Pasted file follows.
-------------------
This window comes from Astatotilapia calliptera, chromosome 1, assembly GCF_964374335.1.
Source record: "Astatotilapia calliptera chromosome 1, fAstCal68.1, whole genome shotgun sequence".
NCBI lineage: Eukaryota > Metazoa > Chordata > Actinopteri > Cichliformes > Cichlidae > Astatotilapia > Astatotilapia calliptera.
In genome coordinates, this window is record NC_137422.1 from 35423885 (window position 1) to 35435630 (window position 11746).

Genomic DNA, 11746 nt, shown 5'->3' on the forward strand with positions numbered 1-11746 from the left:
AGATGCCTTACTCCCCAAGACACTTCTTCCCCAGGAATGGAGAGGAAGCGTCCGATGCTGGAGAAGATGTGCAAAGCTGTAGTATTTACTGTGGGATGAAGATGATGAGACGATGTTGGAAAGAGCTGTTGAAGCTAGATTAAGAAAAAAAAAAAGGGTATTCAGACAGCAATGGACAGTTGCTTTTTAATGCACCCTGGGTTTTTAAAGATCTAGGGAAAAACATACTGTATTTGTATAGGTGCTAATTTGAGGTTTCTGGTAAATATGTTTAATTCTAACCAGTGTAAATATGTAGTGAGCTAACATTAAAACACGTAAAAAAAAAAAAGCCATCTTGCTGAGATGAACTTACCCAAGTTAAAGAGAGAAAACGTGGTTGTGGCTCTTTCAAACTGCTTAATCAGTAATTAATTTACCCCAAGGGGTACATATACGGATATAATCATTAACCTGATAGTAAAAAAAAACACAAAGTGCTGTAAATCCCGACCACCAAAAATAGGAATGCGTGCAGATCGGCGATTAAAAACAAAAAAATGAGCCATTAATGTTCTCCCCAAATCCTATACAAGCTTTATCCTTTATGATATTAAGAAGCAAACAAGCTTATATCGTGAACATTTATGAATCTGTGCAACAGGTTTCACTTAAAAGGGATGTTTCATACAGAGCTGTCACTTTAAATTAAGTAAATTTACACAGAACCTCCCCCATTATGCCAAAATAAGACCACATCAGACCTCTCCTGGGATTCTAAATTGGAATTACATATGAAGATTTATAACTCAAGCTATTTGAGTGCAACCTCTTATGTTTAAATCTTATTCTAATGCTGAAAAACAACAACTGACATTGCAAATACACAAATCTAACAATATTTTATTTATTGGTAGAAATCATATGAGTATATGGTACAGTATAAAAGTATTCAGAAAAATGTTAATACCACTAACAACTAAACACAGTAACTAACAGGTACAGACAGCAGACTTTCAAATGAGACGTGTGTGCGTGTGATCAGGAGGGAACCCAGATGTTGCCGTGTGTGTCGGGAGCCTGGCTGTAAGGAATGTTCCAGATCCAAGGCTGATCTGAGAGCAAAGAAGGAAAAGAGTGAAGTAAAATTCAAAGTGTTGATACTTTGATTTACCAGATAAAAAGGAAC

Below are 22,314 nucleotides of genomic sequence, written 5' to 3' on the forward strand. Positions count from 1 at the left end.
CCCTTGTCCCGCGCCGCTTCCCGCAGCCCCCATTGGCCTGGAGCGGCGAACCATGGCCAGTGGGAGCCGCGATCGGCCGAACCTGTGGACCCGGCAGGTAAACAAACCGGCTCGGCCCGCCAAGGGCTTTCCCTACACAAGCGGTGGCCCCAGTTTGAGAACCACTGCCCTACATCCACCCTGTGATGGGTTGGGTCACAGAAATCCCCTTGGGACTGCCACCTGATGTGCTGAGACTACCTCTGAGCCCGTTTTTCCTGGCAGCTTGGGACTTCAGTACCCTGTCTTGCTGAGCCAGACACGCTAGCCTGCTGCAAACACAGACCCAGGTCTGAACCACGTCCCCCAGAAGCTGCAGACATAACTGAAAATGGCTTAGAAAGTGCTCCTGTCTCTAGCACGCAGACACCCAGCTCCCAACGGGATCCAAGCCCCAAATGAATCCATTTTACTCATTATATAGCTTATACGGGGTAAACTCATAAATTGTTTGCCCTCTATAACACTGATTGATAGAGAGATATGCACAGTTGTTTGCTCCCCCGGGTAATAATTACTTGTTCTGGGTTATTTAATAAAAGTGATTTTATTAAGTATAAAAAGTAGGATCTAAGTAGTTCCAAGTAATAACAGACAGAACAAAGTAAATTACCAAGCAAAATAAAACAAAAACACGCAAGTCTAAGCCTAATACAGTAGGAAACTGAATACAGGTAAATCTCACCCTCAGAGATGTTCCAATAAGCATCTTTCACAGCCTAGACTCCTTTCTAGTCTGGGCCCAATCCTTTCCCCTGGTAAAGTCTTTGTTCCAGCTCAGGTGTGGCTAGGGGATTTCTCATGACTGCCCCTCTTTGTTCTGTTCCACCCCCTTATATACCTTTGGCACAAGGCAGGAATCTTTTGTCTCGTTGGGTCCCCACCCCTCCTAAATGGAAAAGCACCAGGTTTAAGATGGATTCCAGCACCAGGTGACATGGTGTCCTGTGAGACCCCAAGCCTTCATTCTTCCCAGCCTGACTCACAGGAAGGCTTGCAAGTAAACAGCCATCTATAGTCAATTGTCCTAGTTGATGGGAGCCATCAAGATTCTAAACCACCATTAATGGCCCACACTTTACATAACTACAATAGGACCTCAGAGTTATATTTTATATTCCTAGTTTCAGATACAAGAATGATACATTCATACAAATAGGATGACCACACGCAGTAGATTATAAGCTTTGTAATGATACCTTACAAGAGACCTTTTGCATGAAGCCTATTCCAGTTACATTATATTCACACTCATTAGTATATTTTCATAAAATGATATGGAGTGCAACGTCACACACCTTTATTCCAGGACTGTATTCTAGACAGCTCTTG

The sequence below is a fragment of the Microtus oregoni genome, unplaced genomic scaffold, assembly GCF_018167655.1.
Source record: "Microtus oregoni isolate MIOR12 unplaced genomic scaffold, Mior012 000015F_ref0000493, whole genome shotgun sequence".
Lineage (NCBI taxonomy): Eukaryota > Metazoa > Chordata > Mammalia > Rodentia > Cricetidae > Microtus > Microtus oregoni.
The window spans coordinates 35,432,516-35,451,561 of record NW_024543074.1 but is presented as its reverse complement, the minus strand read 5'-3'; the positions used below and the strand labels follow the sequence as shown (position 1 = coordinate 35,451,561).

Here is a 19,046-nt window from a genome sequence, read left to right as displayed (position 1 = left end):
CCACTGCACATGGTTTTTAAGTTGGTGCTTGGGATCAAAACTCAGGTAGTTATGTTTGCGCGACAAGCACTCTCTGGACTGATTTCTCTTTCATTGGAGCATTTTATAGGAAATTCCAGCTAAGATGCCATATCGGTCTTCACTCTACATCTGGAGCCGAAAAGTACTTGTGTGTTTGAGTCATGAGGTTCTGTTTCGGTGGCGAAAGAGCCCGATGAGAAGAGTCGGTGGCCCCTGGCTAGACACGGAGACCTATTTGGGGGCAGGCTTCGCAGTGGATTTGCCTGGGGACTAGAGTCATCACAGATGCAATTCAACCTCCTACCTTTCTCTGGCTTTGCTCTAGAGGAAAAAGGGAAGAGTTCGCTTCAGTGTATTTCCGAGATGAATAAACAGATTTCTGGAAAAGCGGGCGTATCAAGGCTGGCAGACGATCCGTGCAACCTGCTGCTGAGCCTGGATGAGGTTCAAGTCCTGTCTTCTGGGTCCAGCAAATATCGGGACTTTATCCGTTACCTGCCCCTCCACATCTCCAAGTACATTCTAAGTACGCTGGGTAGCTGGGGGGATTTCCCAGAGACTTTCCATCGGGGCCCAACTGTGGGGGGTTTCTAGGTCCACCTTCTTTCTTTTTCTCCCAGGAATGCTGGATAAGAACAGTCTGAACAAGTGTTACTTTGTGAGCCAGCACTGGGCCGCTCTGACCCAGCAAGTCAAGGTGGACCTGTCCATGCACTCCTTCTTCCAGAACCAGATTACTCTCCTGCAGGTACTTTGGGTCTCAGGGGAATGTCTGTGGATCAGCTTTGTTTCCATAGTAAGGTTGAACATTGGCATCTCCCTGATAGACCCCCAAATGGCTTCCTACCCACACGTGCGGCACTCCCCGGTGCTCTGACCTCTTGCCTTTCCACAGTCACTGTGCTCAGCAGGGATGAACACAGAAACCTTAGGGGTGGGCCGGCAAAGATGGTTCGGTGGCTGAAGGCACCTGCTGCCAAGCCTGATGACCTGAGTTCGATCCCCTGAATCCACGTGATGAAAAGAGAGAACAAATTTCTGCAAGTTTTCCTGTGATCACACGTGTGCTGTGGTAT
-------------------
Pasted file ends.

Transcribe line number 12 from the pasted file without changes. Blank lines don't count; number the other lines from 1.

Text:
The window spans coordinates 35,432,516-35,451,561 of record NW_024543074.1 but is presented as its reverse complement, the minus strand read 5'-3'; the positions used below and the strand labels follow the sequence as shown (position 1 = coordinate 35,451,561).